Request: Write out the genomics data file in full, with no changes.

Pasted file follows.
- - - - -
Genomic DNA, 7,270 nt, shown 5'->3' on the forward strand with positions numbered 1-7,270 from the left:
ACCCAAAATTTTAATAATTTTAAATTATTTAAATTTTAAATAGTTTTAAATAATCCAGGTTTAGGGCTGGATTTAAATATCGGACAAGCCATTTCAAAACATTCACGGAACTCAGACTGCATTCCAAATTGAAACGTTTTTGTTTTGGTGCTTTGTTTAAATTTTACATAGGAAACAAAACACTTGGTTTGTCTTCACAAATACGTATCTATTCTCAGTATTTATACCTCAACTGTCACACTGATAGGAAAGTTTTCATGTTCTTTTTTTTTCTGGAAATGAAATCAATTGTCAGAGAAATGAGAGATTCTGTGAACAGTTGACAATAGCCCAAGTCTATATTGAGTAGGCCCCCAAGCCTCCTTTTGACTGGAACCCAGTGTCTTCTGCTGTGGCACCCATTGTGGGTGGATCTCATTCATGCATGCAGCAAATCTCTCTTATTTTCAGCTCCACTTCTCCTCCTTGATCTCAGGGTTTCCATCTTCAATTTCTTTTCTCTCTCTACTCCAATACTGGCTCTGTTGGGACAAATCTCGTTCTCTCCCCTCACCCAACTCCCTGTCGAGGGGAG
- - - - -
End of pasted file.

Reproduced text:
Genomic DNA, 7,270 nt, shown 5'->3' on the forward strand with positions numbered 1-7,270 from the left:
ACCCAAAATTTTAATAATTTTAAATTATTTAAATTTTAAATAGTTTTAAATAATCCAGGTTTAGGGCTGGATTTAAATATCGGACAAGCCATTTCAAAACATTCACGGAACTCAGACTGCATTCCAAATTGAAACGTTTTTGTTTTGGTGCTTTGTTTAAATTTTACATAGGAAACAAAACACTTGGTTTGTCTTCACAAATACGTATCTATTCTCAGTATTTATACCTCAACTGTCACACTGATAGGAAAGTTTTCATGTTCTTTTTTTTTCTGGAAATGAAATCAATTGTCAGAGAAATGAGAGATTCTGTGAACAGTTGACAATAGCCCAAGTCTATATTGAGTAGGCCCCCAAGCCTCCTTTTGACTGGAACCCAGTGTCTTCTGCTGTGGCACCCATTGTGGGTGGATCTCATTCATGCATGCAGCAAATCTCTCTTATTTTCAGCTCCACTTCTCCTCCTTGATCTCAGGGTTTCCATCTTCAATTTCTTTTCTCTCTCTACTCCAATACTGGCTCTGTTGGGACAAATCTCGTTCTCTCCCCTCACCCAACTCCCTGTCGAGGGGAG